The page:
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Thursday, November 27, 2014 |  Madison, WI: 14.0° F  A Few Clouds
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Firehouse Subs and Which Wich offer a wider range of sandwich choices
Between two buns
on
The salami, pepperoni and capicola grinder from Which Wich.
Credit:Ryan Wisniewski

On one hand, I'm a sandwich fanatic. By sandwich, I don't mean food wrapped in a tortilla or stuffed into pita bread. I mean it how John Montagu -- the 4th Earl of Sandwich and alleged inventor of the form -- meant it. Two slices of bread with meat in the middle. Sandwiches should have fresh bread -- crusty on the outside and fluffy in the middle -- and always include a heaping portion of toppings and condiments.

On the other hand, my sandwich crush causes me to avoid chain sub outlets in favor of restaurants where I can find out more about where my food came from. But sometimes, that's just not practical.

Two new sub sandwich options in the area are Firehouse Subs, founded in 1994 and headquartered in Jacksonville, Fla., and Which Wich, founded in 2003 and headquartered in Dallas. Each has hundreds of franchises nationwide.

Overall, both Firehouse and Which Wich are above average in their field. Each has much more interesting selections than Subway, for instance. As a matter of flavor, I don't think they improve dramatically on smaller, more local chains like Milio's. But for people interested in mixing it up, and trying a new fast food, both chains stand out in at least two ways. One, diversity of choices. And two, originality of theme.

Which Wich, with three area locations, one in Middleton, one in Sun Prairie, and now one on State Street, offers a particularly diverse menu. It has 10 categories, based roughly on protein type, and numerous subcategories. If you want seafood, for example, there are five types to choose from: tuna, crab salad, sriracha tuna, crab and artichoke, or surf & turf (crab salad with roast beef). If you prefer turkey, there's a club, a Reuben and a few other choices.

Once you've chosen meat or veggie, select from a variety of sauces, toppings and spices. There are three bread sizes, selections for hot or cold, and choices to eat your "sandwich" wrapped in lettuce instead of bread or have it mixed in a salad bowl. And there's a kids' menu, with classics like grilled cheese and PBJ.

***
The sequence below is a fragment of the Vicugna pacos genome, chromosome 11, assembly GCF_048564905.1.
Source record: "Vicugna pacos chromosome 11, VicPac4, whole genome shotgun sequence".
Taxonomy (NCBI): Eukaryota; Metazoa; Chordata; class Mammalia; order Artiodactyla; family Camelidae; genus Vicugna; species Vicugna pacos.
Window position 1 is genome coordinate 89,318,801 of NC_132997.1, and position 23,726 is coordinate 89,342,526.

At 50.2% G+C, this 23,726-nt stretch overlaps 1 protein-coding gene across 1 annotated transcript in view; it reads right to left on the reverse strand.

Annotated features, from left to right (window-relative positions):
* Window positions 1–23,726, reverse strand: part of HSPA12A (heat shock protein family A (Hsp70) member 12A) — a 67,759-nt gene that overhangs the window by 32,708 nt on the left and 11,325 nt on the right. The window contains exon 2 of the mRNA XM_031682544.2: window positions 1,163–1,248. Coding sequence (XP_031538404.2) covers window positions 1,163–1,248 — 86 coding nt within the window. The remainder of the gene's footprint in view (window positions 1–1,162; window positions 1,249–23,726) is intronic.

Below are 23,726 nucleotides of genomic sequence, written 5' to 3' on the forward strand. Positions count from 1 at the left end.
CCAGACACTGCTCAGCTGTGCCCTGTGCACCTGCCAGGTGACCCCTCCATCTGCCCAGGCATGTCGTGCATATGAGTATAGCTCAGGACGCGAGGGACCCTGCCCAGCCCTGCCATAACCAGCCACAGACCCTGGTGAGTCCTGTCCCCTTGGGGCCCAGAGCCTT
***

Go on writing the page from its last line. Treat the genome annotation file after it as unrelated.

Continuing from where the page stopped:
Firehouse Subs, with two new Madison locations, offers a slightly smaller variety. It features mostly hot subs, like steak and cheese, beef and cheddar brisket, along with specialties like the Firehouse Hero and the New York Steamer. Anything can be ordered cold, though I was advised against it by the cashier.

There's also an "under 500 calorie" menu, a small salad menu and a combo menu for kids, which includes chips, drink, and dessert.

Costs at both are about the same. At both Which Wich and Firehouse, you can feed a family of four (two adult and two kid sandwiches) with two drinks for around $25.

Both shops offer a unique atmosphere. Which Wich customers order by using brown paper bags and red sharpies, then handing the bags to the cashier. This process is easier than staring up at a big menu board. Personally, I don't love the idea of sending a bunch of pre-handled bags through the kitchen's food line. The bags are cute, though, and kids' bags even include an exciting game of tic tac toe.

Firehouse has nice -- and considerably cleaner -- décor. Dalmatian-patterned tables. Polished red fixtures. Little kids get a toy fire hat with their combos. And the employees also bring food out to customers, a nice touch that almost makes up for the two blaring TV screens.

My favorite part of Firehouse is the vast array of hot sauces available at the end of the counter. In my view, the best sandwiches have both mayo and hot sauce.

At both Which Wich and Firehouse, I'd advise people to stick with the classics. The salami, pepperoni and capicola grinder at Which Wich was much better than the shrimp po' boy, which was rubbery and bland. At Firehouse, my hot beef brisket was considerably more flavorful than the cold turkey sub. But the tuna was decent and had a nice peppery relish. The salads were fine, making up in variety what they lacked in freshness. Both chains offer both wheat and white buns, along with nutrition information. The buns at Firehouse were a bit tough when cold -- they're better for hot sandwiches, which are, after all, their specialty.

Which Wich has better buns than Firehouse, but no better than most area competitors. They're fairly typical of chain buns -- chewy, not fluffy, without a crisp exterior.

If you're a sandwich snob, these places won't romance you. But if your kids need a quick fix on your way to soccer practice, they are another (slightly more interesting) choice in the field of fast-food sandwiches.

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